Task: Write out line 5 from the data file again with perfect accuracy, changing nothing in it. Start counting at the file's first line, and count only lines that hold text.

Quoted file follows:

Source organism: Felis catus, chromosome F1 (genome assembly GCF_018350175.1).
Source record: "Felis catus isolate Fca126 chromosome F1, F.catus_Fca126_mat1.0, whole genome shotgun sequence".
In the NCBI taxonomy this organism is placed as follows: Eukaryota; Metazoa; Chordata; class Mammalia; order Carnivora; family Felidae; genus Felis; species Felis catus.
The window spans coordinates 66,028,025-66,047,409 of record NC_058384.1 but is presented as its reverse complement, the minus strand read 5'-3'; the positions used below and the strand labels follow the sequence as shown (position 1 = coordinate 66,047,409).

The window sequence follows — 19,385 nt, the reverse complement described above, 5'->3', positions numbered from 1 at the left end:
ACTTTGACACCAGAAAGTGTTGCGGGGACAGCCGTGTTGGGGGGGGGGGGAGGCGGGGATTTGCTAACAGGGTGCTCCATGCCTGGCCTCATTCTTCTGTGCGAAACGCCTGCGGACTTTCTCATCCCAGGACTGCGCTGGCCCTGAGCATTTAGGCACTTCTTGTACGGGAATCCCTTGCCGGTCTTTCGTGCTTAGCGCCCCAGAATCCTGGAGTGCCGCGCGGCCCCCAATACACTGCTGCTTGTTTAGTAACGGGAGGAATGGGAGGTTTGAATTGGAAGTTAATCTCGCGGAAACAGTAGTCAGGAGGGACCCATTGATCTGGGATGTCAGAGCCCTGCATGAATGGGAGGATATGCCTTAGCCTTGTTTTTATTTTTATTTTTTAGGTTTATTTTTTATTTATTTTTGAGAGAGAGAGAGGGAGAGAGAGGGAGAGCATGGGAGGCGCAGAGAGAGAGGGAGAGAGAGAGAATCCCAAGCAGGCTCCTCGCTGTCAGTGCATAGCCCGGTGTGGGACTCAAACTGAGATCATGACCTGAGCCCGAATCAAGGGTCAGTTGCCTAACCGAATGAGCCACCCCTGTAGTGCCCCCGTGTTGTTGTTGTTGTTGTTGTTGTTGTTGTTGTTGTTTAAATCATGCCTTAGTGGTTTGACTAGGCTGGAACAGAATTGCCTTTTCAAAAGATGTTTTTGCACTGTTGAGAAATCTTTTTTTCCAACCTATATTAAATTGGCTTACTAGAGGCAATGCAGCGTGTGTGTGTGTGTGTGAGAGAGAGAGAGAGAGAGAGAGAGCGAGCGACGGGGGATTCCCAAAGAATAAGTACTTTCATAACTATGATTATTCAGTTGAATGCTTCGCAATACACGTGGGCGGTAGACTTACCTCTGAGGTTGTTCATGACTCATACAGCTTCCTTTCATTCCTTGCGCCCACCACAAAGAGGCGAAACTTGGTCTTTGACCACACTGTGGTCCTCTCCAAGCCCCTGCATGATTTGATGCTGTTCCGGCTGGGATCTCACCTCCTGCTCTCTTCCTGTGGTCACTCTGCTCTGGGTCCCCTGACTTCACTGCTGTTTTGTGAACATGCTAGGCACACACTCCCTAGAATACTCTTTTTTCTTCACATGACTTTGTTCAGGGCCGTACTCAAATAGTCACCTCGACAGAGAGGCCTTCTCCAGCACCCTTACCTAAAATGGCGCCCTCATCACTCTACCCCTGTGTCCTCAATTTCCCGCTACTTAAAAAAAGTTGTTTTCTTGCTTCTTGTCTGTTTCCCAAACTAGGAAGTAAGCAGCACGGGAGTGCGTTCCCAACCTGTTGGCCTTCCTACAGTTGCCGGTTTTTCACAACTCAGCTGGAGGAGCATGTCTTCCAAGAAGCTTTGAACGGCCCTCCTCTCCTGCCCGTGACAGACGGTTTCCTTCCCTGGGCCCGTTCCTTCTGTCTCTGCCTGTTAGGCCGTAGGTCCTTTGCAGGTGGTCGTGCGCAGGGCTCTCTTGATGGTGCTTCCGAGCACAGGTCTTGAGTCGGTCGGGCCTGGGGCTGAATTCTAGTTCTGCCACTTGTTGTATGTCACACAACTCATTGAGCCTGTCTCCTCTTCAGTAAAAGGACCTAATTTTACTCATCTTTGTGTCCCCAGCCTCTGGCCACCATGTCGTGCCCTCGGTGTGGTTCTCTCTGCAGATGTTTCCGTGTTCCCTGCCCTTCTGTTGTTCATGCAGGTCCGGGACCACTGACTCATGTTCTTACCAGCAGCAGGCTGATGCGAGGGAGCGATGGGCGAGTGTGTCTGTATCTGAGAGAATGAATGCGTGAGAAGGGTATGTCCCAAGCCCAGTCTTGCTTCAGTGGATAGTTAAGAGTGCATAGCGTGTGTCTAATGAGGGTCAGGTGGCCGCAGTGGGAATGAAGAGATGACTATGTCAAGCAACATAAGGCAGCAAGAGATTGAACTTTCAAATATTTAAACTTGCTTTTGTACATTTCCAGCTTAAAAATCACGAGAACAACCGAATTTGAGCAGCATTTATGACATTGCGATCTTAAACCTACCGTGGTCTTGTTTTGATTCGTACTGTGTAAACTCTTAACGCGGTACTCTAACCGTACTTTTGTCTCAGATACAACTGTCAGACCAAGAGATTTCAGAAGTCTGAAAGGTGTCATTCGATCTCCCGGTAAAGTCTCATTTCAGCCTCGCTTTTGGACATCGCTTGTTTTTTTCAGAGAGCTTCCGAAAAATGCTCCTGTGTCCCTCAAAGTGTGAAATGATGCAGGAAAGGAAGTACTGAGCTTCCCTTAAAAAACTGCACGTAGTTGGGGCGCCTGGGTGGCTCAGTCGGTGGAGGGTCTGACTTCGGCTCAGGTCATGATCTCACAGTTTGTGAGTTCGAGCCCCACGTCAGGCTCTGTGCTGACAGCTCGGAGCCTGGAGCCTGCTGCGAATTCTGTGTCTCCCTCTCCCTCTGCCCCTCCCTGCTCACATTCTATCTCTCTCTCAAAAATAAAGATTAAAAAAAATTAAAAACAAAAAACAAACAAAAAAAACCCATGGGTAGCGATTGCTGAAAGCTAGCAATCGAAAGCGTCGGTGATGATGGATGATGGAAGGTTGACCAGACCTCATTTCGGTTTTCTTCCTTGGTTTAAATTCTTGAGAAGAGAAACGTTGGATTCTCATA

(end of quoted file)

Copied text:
The window sequence follows — 19,385 nt, the reverse complement described above, 5'->3', positions numbered from 1 at the left end: